This summer the Earth Sciences Department is excited to work with two Teen Scholars to help analyze and digitize a portion of the paleobotanical (fossil plant) collection housed in the Avenir Collections Center. The project aim is to understand the ecological interactions between plants and insects immediately following the Cretaceous/Paleogene mass extinction. The evidence collected for this study gives us information on how plants and insects, which are the bedrock of this ancient food web, rebound from the asteroid that killed the dinosaurs and gave rise to the age of mammals. Training and mentoring will focus on aspects of paleontological research, including data collection and curation, as well as collections management.

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Entomology

This summer, the Entomology Collections at the Museum is looking for two motivated Teen Science Scholars to participate in insect collecting, preparation, and research as part of a biodiversity survey in Denver’s City Park to gain a baseline understanding of its insect fauna before and after planned modifications to a section of the Park.

Under the direction of Entomology Curator Dr. Frank Krell and Zoology Collections Manager Jeff Stephenson, students will help collect samples using multiple field techniques, prepare and preserve specimens using best practices in the lab, record data for future reporting, and work behind the scenes in the insect collections, which number over 1 million specimens.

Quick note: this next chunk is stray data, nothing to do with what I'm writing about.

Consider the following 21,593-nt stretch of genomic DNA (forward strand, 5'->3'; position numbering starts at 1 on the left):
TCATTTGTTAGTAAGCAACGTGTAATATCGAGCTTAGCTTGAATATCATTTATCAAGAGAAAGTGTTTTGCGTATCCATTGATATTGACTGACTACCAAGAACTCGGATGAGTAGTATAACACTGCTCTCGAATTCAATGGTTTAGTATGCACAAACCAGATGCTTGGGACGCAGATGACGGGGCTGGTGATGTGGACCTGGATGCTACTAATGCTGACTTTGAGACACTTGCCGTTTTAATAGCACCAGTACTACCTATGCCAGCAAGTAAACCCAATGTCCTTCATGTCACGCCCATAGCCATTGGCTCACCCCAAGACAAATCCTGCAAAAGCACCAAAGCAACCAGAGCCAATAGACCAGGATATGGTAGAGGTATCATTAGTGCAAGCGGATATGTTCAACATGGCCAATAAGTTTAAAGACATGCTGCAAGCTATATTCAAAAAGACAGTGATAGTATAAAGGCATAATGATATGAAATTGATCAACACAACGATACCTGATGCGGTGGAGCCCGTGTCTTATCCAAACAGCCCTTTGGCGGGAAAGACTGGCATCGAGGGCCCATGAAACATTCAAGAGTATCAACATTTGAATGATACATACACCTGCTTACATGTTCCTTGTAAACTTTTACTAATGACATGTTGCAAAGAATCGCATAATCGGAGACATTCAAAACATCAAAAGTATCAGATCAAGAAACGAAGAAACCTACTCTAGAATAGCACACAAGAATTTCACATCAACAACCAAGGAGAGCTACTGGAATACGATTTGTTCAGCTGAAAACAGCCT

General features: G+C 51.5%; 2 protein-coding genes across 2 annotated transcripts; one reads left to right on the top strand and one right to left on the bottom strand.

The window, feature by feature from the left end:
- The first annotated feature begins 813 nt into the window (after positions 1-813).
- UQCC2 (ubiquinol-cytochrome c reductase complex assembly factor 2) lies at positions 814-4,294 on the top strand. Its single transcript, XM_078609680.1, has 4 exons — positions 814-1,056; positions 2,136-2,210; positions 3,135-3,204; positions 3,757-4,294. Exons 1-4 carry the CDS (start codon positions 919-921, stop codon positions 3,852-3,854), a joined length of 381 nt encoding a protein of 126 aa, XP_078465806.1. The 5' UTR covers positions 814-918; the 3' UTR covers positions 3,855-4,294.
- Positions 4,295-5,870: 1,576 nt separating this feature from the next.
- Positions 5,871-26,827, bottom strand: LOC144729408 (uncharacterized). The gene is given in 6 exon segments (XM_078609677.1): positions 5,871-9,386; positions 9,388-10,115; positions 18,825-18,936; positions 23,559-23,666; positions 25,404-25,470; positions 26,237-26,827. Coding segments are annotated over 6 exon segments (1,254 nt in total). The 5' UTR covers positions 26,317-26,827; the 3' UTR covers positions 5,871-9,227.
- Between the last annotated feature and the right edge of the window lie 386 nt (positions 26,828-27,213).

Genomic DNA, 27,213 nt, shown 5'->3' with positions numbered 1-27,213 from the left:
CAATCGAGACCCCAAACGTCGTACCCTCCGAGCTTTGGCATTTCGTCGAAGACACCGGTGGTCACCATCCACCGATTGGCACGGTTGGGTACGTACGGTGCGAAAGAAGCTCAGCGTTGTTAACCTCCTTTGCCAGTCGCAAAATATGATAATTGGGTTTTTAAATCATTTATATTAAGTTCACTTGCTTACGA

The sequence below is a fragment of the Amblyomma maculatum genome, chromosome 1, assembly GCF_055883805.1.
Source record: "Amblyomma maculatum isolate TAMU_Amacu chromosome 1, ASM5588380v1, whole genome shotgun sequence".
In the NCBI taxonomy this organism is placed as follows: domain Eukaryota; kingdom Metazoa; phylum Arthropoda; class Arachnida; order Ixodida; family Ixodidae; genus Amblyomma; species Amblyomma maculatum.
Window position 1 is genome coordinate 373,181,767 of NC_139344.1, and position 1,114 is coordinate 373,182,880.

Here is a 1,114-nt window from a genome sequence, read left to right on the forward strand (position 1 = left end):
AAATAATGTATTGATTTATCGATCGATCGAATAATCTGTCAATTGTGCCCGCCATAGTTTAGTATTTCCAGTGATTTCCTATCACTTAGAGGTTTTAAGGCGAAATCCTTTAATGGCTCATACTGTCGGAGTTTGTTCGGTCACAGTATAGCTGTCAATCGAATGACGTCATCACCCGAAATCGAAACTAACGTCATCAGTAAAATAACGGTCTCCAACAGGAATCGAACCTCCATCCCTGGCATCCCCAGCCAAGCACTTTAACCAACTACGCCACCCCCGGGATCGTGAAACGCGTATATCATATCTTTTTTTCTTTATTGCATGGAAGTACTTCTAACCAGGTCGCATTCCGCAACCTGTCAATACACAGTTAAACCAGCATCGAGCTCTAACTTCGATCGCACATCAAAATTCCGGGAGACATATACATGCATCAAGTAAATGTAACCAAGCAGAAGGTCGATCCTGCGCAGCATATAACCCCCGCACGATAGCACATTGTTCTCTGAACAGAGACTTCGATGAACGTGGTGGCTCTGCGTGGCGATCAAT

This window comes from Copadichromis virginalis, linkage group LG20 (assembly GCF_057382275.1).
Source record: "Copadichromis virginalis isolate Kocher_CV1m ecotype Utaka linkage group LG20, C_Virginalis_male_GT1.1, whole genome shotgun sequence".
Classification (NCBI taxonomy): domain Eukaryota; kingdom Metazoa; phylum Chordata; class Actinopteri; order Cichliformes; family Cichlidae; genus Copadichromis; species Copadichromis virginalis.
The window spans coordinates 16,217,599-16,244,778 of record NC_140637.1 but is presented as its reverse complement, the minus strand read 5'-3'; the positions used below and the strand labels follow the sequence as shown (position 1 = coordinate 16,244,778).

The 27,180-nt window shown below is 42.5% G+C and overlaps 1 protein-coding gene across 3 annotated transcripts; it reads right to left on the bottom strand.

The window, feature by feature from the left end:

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Zoology and Health Sciences

This summer, the Zoology Preparation Laboratory is partnering with the Genetics Laboratory to give a well-rounded view of the ornithology work done at the Museum. The prep lab prepares the animal specimen by collecting tissue samples, cleaning skeletons, and documenting features. In addition, they collect any parasites both in and on the body for further research. The tissue sample is then sent to the Genetics Lab where DNA is extracted, amplified, and sent out for sequencing. Once the results are returned, the lab trims the sequences and performs species identification.

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Adult Internships

Robert L. Akerley Internship

The Robert L. Akerley Anthropology Collections Intern will assist in several potential projects this summer: rehousing and reorganizing Flat Art or Southern Plains collections; rehousing, moving, and cataloging Archaeology collections. The possibility remains for small-scale research projects tailored to the intern's interests. The intern will be trained in artifact re-housing, artifact inventory, processing, movement, cataloging, data entry, and analysis. The intern will report directly to Anthropology collections staff, as well as Anthropology curators, depending on the mutually agreed upon assignments. Internships are offered to currently enrolled or recently graduated (within the last year) undergraduate or graduate-level students. Experience or education related to conservation and/or anthropology. This is a 10-week stipend internship.

The Robert L Akerley Anthropology intern will participate in the following activities:

  • Work on database record updates in EMu collections management system, including updating locations using barcode readers and updating catalog records
  • Work with volunteers recruited to assist with moving objects
  • Some research of collections as directed by curators or collections managers to establish cultural affiliations and artifact identifications
  • Ensure 0% damage to objects and specimens during move